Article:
2. Remote Package - Put together a remote package with a big send off for the bike at a big bar and then sell packages with lots of promos, a schedule and a remote. You can price it over the usual remote since you have lots of extra excitement in the promotion. If you have a launch promotion for 2K and 8 smaller remotes at bars, retail stores, etc priced at 1.5K now you have 14K in revenue over the month.

Sales gains by having extra value added incentives to pass on without giving away inventory from the spot logs. Sales also gains by having a potential of 14K more in revenue for the month. The Sales manager is now looking at the potential of taking that 15K order from the bike shop and turning it into 24K of revenue even after we pay 4k for the bike in cash. Programming can have an exciting promotion that's all over the community and still have that book promotion.

It takes more planning and advance thought and it's not as simple as filling out the order, but both sides (sales and programming) end up with revenue potential and on-air excitement that hopefully will drive some ratings boost.

I know that every deal may not work like the example in your market, but I think you see the concept. Also many of you already do this, but you've learned that advance planning, organization, and being careful with the details. I've also seen examples that reflect more of the beginning of this story - where everyone has just tossed in the towel.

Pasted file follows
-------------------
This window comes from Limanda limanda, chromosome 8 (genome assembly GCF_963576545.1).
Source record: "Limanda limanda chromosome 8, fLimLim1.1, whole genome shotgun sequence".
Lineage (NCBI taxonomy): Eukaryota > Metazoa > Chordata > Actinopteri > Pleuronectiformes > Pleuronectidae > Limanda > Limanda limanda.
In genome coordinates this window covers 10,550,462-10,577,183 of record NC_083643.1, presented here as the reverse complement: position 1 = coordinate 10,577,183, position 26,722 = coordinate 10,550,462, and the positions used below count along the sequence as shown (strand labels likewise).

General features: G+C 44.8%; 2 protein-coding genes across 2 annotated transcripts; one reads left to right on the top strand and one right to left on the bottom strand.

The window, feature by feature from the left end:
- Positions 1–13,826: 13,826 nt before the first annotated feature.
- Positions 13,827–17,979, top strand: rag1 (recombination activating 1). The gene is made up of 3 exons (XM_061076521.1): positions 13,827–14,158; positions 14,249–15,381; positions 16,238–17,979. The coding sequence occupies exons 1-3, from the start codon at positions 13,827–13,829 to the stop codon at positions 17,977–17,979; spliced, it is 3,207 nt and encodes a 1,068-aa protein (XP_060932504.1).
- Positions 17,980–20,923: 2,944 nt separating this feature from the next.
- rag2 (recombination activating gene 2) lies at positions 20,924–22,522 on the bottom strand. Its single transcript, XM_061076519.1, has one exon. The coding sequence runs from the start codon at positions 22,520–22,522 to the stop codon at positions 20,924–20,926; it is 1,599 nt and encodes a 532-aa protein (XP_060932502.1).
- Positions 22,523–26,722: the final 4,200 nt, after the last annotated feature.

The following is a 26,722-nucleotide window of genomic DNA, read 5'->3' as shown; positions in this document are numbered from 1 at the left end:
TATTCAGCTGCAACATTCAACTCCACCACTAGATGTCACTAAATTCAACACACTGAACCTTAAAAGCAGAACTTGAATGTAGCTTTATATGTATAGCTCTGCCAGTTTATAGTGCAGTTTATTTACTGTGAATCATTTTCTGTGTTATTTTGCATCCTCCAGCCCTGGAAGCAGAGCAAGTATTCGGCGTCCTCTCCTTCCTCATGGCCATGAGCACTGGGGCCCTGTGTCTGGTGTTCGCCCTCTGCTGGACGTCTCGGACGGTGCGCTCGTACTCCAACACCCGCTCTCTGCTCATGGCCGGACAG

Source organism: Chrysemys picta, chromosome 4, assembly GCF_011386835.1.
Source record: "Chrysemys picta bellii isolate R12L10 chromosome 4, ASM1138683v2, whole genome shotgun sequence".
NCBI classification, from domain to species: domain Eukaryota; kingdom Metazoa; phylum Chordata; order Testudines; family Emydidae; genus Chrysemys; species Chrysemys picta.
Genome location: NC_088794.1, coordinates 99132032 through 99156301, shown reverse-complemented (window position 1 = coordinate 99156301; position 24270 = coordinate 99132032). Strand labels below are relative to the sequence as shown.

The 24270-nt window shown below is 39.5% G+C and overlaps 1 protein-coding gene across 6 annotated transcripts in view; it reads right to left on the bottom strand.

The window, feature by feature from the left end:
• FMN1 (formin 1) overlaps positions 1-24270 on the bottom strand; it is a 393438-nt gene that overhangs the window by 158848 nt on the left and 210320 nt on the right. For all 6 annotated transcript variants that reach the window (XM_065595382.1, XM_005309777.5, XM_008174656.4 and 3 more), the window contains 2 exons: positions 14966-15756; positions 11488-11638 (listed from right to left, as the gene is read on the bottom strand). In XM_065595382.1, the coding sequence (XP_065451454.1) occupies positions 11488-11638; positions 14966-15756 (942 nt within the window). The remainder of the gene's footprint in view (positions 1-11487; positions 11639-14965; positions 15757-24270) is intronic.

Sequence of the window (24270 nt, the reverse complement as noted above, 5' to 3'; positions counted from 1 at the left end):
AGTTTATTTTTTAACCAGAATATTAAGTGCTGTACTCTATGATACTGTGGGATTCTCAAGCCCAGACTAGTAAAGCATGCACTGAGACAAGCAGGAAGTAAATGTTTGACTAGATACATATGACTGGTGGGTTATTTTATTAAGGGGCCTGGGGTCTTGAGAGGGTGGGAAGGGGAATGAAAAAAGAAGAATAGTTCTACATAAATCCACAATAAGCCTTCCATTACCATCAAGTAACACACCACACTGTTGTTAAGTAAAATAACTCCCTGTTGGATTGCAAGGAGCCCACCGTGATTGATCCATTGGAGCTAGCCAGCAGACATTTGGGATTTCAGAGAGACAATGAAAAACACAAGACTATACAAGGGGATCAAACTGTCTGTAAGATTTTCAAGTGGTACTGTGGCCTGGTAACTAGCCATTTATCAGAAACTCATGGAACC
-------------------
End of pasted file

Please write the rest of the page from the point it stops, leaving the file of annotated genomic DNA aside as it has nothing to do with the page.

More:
It works best when the programming team and the sales team commit to working together and laying out a solid plan WELL IN ADVANCE. Now is the time to start thinking for Spring 08. You probably know the budgets at the station level and if you lay the foundation before the holidays you have just enough time to pull it off by April.

Friday, November 2, 2007

Every Market Is Unique!!!

As consultants we often get tagged as a big part of the cause in the sameness of radio programming, along with the consolidated larger radio groups. Many see us as the pioneers with cookie cutter formats that ended up sounding the same in many markets. The same tricks, imaging, promotions, and music lists standardized.